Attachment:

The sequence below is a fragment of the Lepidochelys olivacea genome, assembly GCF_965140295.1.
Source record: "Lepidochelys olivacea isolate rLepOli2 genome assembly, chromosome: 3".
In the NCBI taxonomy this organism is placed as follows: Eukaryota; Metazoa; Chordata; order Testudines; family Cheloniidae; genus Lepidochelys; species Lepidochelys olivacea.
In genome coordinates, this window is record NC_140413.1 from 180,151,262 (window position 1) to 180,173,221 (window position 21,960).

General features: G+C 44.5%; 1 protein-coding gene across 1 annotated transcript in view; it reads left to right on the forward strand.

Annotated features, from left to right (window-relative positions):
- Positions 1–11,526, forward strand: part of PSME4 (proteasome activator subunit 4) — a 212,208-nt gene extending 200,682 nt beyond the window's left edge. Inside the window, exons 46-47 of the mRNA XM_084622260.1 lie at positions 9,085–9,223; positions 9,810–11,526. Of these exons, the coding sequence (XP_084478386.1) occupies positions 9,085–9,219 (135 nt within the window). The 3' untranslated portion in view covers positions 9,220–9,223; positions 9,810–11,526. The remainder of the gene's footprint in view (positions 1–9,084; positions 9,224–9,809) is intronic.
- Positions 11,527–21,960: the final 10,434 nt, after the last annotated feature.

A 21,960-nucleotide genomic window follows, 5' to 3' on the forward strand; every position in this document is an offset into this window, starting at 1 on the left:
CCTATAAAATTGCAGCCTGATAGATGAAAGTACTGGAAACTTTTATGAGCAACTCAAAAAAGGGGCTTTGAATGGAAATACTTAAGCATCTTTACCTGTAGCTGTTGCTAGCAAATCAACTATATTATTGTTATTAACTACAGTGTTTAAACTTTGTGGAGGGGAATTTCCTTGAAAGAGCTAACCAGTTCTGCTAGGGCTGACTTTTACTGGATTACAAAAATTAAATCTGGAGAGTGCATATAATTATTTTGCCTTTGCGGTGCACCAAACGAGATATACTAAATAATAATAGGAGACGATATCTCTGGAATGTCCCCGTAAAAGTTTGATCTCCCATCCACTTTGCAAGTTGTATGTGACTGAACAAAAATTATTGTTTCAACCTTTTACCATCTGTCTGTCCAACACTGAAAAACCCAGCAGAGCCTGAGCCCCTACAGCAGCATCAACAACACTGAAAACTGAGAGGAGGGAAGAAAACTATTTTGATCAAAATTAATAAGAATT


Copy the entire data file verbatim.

The sequence below is a fragment of the Lepidochelys olivacea genome, assembly GCF_965140295.1.
Source record: "Lepidochelys olivacea isolate rLepOli2 genome assembly, chromosome: 3".
In the NCBI taxonomy this organism is placed as follows: Eukaryota; Metazoa; Chordata; order Testudines; family Cheloniidae; genus Lepidochelys; species Lepidochelys olivacea.
In genome coordinates, this window is record NC_140413.1 from 180,151,262 (window position 1) to 180,173,221 (window position 21,960).

General features: G+C 44.5%; 1 protein-coding gene across 1 annotated transcript in view; it reads left to right on the forward strand.

Annotated features, from left to right (window-relative positions):
- Positions 1–11,526, forward strand: part of PSME4 (proteasome activator subunit 4) — a 212,208-nt gene extending 200,682 nt beyond the window's left edge. Inside the window, exons 46-47 of the mRNA XM_084622260.1 lie at positions 9,085–9,223; positions 9,810–11,526. Of these exons, the coding sequence (XP_084478386.1) occupies positions 9,085–9,219 (135 nt within the window). The 3' untranslated portion in view covers positions 9,220–9,223; positions 9,810–11,526. The remainder of the gene's footprint in view (positions 1–9,084; positions 9,224–9,809) is intronic.
- Positions 11,527–21,960: the final 10,434 nt, after the last annotated feature.

A 21,960-nucleotide genomic window follows, 5' to 3' on the forward strand; every position in this document is an offset into this window, starting at 1 on the left:
CCTATAAAATTGCAGCCTGATAGATGAAAGTACTGGAAACTTTTATGAGCAACTCAAAAAAGGGGCTTTGAATGGAAATACTTAAGCATCTTTACCTGTAGCTGTTGCTAGCAAATCAACTATATTATTGTTATTAACTACAGTGTTTAAACTTTGTGGAGGGGAATTTCCTTGAAAGAGCTAACCAGTTCTGCTAGGGCTGACTTTTACTGGATTACAAAAATTAAATCTGGAGAGTGCATATAATTATTTTGCCTTTGCGGTGCACCAAACGAGATATACTAAATAATAATAGGAGACGATATCTCTGGAATGTCCCCGTAAAAGTTTGATCTCCCATCCACTTTGCAAGTTGTATGTGACTGAACAAAAATTATTGTTTCAACCTTTTACCATCTGTCTGTCCAACACTGAAAAACCCAGCAGAGCCTGAGCCCCTACAGCAGCATCAACAACACTGAAAACTGAGAGGAGGGAAGAAAACTATTTTGATCAAAATTAATAAGAATT